A newborn baby boy is thrown down a roadside stormwater drain and left to die. A baby girl is found dead, buried in the sand on a beach. In recent years, other newborns have been left abandoned outside ambulance stations, hospitals and family homes in Australia. The community responds with outrage, there are calls for immediate change, and then the news cycle moves on and it seems another opportunity for meaningful, long-term positive reform of our social welfare system quietly slips away.

What drives a mother to abandon her newborn child in such dreadful circumstances? Is it an extraordinary display of selfishness and callous disregard for human life? Or is it the act of a deeply troubled and desperate woman who, for various reasons, believes this is the only choice she has?

For all the insistence on choices for women who feel unable or unwilling to parent their own child, their options in Australia today are effectively only two.

Abortion has become a common and relatively accepted choice for women facing a difficult or unplanned pregnancy. But abortion is not a decision without consequences and there are many women who do not wish to proceed down this path.

The only other readily available option is to place the child in state care. Nearly 40,000 children are currently living in the Australian foster care system — double the number from twelve years ago. Two out of three of these children have been living in foster care for more than two years. Children are also moved in and out of care more frequently. While foster carers make a heroic effort to provide loving care for these children, the lack of stability and permanency has a detrimental impact on a child’s well-being.

Research shows that stability and permanency are crucial to a child’s healthy development. The lack of these factors in a young child’s life has been shown to adversely affect normal brain development. The cost to society and governments in caring for these children and mending the traumatic consequences of their situation is enormous. Why do we continue to tolerate this inadequate approach?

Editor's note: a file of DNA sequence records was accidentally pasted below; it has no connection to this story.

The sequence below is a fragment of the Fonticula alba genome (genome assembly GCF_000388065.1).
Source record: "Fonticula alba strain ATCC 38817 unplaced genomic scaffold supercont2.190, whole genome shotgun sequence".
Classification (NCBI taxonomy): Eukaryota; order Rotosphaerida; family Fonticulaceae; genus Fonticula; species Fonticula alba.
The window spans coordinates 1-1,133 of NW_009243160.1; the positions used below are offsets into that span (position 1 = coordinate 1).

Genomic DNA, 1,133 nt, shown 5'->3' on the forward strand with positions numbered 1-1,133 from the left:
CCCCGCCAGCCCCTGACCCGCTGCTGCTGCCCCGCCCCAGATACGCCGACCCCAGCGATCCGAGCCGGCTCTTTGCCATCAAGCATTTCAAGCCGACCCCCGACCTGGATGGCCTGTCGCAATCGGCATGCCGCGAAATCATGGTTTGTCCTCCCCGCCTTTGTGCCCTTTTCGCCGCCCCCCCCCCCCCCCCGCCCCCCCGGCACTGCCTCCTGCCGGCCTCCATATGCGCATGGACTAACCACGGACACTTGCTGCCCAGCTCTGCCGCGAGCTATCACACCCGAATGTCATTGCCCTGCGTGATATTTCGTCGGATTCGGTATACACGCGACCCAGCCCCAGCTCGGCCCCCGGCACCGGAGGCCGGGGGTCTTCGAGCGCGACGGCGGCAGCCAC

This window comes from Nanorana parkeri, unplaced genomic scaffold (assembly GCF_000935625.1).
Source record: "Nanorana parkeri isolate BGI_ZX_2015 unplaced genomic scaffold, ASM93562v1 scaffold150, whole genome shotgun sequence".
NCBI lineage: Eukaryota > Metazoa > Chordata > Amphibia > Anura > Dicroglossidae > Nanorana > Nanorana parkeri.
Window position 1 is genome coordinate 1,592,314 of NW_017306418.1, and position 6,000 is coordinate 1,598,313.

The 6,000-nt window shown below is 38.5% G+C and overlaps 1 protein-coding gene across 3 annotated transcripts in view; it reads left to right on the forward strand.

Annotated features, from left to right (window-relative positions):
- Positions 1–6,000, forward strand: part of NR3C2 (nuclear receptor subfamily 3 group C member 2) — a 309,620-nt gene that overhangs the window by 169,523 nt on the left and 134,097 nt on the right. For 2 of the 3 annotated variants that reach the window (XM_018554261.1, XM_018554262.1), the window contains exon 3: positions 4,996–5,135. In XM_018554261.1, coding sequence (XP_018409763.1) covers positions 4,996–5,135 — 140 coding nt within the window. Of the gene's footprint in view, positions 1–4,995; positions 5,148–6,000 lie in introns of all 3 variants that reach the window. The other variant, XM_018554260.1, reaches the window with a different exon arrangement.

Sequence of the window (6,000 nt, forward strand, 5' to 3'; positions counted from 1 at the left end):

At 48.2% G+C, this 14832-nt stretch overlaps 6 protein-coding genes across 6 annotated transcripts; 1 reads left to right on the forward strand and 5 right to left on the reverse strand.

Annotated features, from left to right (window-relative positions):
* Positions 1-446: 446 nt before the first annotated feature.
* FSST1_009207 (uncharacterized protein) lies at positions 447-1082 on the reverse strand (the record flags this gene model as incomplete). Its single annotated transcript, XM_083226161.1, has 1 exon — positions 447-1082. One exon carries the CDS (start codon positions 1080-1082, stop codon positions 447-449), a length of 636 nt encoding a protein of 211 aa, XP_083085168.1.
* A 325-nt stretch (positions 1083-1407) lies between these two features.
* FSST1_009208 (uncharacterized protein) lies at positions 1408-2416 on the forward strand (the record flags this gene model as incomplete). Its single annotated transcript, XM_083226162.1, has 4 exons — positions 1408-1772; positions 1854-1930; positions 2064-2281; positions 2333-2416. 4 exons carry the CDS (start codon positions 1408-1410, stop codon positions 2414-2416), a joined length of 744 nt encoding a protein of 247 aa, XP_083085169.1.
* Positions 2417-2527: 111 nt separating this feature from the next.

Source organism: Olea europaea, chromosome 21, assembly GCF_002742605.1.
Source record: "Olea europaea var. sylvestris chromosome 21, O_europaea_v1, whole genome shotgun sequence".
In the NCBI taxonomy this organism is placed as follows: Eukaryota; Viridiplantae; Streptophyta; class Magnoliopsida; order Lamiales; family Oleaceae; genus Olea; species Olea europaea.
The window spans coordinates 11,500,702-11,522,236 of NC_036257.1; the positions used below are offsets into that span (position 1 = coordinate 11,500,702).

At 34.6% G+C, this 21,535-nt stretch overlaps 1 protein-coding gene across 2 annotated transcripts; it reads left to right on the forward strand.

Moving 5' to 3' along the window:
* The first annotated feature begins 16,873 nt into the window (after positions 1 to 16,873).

Perhaps because adoption has become almost non-existent in Australia.

Adoption today means an open process in which the birth mother freely surrenders her child to a couple of her choosing and has the option of maintaining a relationship with the child and the adoptive family. This is a positive and humane response to the dilemma of an unplanned pregnancy, and it also provides a safe, loving and stable environment for children in need.

Yet in 2012-13 there were only 339 adoptions in Australia including 129 adoptions from overseas.

Research commissioned by Women’s Forum Australia and carried out by Gregory Pike of the Adelaide Centre for Bioethics and Culture indicates that this is partly the result of an historical hangover that does not do justice to the way adoptions are carried out today or to the international evidence of its benefits to women, children and families in need.

Relinquishing a child – in whatever way — is always going to be marked by sadness, but Dr Pike’s report, Adoption Rethink, shows that birth mothers who consented to an adoption showed high levels of relief and feelings of peace about their decision in the long-term. Grief resolution also improved in conjunction with the degree of openness in the adoption.

Adopted children also benefited. They scored higher on IQ, school-performance, and a lack of behavioural problems than children forced to live in institutions, foster care or with neglectful or abusive birth parents.

Nobody is advocating a return to the forced adoptions of the past. The women and children who suffered as a result of these practices must be acknowledged and supported. But it does not mean that adoption is totally unworkable for our community.

Our report recommends a new legislative approach from State and Federal Governments, the involvement of community groups in providing adoption services and a change to the hostile attitudes towards adoption that have developed within the various bureaucracies in recent years. This must be underpinned by a comprehensive evidence-based education campaign to inform the community about the benefits of adoption for women, children and families.

The optimal situation is for women to continue their pregnancies and raise their own child in a safe, loving and stable environment. As a community we should do everything possible to facilitate this choice and provide women with the necessary financial, health and other support they need.

However, women who feel unwilling or unable to parent their own child need positive alternatives. Women should not feel the only choices they have are abortion, infanticide or a broken social welfare system.

We need an adoption rethink.

Kristan Dooley is the managing director of Women’s Forum Australia.

Adoption Rethink is available for download at